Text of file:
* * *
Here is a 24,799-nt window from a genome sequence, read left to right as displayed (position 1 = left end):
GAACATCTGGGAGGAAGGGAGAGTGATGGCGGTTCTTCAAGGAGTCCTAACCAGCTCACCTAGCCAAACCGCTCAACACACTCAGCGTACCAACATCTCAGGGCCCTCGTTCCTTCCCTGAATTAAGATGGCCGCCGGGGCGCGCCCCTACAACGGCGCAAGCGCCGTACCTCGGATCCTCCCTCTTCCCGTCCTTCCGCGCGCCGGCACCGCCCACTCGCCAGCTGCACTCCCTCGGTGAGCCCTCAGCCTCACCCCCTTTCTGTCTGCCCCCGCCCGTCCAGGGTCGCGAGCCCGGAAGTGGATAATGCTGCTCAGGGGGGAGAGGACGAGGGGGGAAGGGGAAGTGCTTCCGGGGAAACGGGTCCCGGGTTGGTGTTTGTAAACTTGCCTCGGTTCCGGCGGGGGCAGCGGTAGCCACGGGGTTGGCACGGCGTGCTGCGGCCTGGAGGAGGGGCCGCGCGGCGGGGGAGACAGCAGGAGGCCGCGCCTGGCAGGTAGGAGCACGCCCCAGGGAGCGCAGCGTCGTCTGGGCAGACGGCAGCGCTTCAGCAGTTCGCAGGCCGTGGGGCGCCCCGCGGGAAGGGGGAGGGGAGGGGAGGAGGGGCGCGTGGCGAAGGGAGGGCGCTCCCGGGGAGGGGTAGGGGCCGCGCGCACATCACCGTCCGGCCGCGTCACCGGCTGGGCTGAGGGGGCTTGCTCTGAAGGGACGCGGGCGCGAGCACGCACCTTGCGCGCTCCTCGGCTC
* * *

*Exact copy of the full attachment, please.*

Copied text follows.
Here is a 24,799-nt window from a genome sequence, read left to right as displayed (position 1 = left end):
GAACATCTGGGAGGAAGGGAGAGTGATGGCGGTTCTTCAAGGAGTCCTAACCAGCTCACCTAGCCAAACCGCTCAACACACTCAGCGTACCAACATCTCAGGGCCCTCGTTCCTTCCCTGAATTAAGATGGCCGCCGGGGCGCGCCCCTACAACGGCGCAAGCGCCGTACCTCGGATCCTCCCTCTTCCCGTCCTTCCGCGCGCCGGCACCGCCCACTCGCCAGCTGCACTCCCTCGGTGAGCCCTCAGCCTCACCCCCTTTCTGTCTGCCCCCGCCCGTCCAGGGTCGCGAGCCCGGAAGTGGATAATGCTGCTCAGGGGGGAGAGGACGAGGGGGGAAGGGGAAGTGCTTCCGGGGAAACGGGTCCCGGGTTGGTGTTTGTAAACTTGCCTCGGTTCCGGCGGGGGCAGCGGTAGCCACGGGGTTGGCACGGCGTGCTGCGGCCTGGAGGAGGGGCCGCGCGGCGGGGGAGACAGCAGGAGGCCGCGCCTGGCAGGTAGGAGCACGCCCCAGGGAGCGCAGCGTCGTCTGGGCAGACGGCAGCGCTTCAGCAGTTCGCAGGCCGTGGGGCGCCCCGCGGGAAGGGGGAGGGGAGGGGAGGAGGGGCGCGTGGCGAAGGGAGGGCGCTCCCGGGGAGGGGTAGGGGCCGCGCGCACATCACCGTCCGGCCGCGTCACCGGCTGGGCTGAGGGGGCTTGCTCTGAAGGGACGCGGGCGCGAGCACGCACCTTGCGCGCTCCTCGGCTC